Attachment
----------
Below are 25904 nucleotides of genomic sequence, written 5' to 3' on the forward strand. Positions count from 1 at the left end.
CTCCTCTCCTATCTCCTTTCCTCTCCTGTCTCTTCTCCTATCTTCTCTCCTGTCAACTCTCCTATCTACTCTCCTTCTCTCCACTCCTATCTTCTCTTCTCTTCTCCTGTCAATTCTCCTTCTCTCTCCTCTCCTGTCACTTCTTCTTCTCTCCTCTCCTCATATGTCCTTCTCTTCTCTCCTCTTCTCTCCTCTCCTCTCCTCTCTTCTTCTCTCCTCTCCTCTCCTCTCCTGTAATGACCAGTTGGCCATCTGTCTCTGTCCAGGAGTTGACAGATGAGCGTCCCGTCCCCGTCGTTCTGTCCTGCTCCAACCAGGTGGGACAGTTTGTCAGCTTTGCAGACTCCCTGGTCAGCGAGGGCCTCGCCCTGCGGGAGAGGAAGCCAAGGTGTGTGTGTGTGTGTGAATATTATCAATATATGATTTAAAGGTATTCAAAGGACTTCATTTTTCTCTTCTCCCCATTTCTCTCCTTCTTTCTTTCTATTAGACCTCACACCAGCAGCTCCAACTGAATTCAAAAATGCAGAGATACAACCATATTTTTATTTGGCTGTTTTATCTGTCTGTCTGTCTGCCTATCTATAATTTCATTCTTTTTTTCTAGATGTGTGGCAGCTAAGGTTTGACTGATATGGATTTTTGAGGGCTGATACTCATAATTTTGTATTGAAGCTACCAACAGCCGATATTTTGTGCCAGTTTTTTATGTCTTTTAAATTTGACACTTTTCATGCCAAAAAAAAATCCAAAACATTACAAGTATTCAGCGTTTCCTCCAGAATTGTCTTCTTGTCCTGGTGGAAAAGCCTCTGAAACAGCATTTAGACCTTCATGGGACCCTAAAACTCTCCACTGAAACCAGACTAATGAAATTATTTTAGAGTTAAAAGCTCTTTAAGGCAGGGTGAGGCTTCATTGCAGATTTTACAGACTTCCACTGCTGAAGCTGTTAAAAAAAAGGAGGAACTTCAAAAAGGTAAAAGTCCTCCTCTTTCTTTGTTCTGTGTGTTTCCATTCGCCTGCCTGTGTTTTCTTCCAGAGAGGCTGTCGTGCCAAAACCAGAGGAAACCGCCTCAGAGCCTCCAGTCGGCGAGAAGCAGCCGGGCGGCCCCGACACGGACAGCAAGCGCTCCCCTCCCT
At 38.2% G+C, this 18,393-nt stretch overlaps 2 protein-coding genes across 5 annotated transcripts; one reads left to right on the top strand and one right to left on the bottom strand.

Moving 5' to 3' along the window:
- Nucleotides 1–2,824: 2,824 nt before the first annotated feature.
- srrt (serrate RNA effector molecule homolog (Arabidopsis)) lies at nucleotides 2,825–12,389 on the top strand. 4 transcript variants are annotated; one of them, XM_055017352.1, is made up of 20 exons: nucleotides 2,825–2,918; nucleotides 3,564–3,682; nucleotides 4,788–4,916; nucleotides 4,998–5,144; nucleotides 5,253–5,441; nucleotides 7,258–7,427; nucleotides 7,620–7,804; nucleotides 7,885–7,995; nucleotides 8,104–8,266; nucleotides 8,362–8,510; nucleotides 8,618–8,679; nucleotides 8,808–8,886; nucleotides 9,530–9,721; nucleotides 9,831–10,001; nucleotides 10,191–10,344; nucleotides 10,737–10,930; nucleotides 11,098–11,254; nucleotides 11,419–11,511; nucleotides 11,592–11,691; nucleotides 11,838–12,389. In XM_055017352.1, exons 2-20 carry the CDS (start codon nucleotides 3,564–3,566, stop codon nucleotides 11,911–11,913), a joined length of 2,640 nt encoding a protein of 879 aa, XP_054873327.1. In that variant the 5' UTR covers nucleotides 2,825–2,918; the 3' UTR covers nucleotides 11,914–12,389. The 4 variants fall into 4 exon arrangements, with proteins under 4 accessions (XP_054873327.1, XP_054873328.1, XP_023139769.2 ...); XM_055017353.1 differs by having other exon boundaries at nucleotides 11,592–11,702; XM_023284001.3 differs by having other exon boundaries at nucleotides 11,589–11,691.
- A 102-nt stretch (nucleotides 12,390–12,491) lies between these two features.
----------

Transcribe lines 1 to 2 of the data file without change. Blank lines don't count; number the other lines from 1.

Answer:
Below are 25904 nucleotides of genomic sequence, written 5' to 3' on the forward strand. Positions count from 1 at the left end.
CTCCTCTCCTATCTCCTTTCCTCTCCTGTCTCTTCTCCTATCTTCTCTCCTGTCAACTCTCCTATCTACTCTCCTTCTCTCCACTCCTATCTTCTCTTCTCTTCTCCTGTCAATTCTCCTTCTCTCTCCTCTCCTGTCACTTCTTCTTCTCTCCTCTCCTCATATGTCCTTCTCTTCTCTCCTCTTCTCTCCTCTCCTCTCCTCTCTTCTTCTCTCCTCTCCTCTCCTCTCCTGTAATGACCAGTTGGCCATCTGTCTCTGTCCAGGAGTTGACAGATGAGCGTCCCGTCCCCGTCGTTCTGTCCTGCTCCAACCAGGTGGGACAGTTTGTCAGCTTTGCAGACTCCCTGGTCAGCGAGGGCCTCGCCCTGCGGGAGAGGAAGCCAAGGTGTGTGTGTGTGTGTGAATATTATCAATATATGATTTAAAGGTATTCAAAGGACTTCATTTTTCTCTTCTCCCCATTTCTCTCCTTCTTTCTTTCTATTAGACCTCACACCAGCAGCTCCAACTGAATTCAAAAATGCAGAGATACAACCATATTTTTATTTGGCTGTTTTATCTGTCTGTCTGTCTGCCTATCTATAATTTCATTCTTTTTTTCTAGATGTGTGGCAGCTAAGGTTTGACTGATATGGATTTTTGAGGGCTGATACTCATAATTTTGTATTGAAGCTACCAACAGCCGATATTTTGTGCCAGTTTTTTATGTCTTTTAAATTTGACACTTTTCATGCCAAAAAAAAATCCAAAACATTACAAGTATTCAGCGTTTCCTCCAGAATTGTCTTCTTGTCCTGGTGGAAAAGCCTCTGAAACAGCATTTAGACCTTCATGGGACCCTAAAACTCTCCACTGAAACCAGACTAATGAAATTATTTTAGAGTTAAAAGCTCTTTAAGGCAGGGTGAGGCTTCATTGCAGATTTTACAGACTTCCACTGCTGAAGCTGTTAAAAAAAAGGAGGAACTTCAAAAAGGTAAAAGTCCTCCTCTTTCTTTGTTCTGTGTGTTTCCATTCGCCTGCCTGTGTTTTCTTCCAGAGAGGCTGTCGTGCCAAAACCAGAGGAAACCGCCTCAGAGCCTCCAGTCGGCGAGAAGCAGCCGGGCGGCCCCGACACGGACAGCAAGCGCTCCCCTCCCT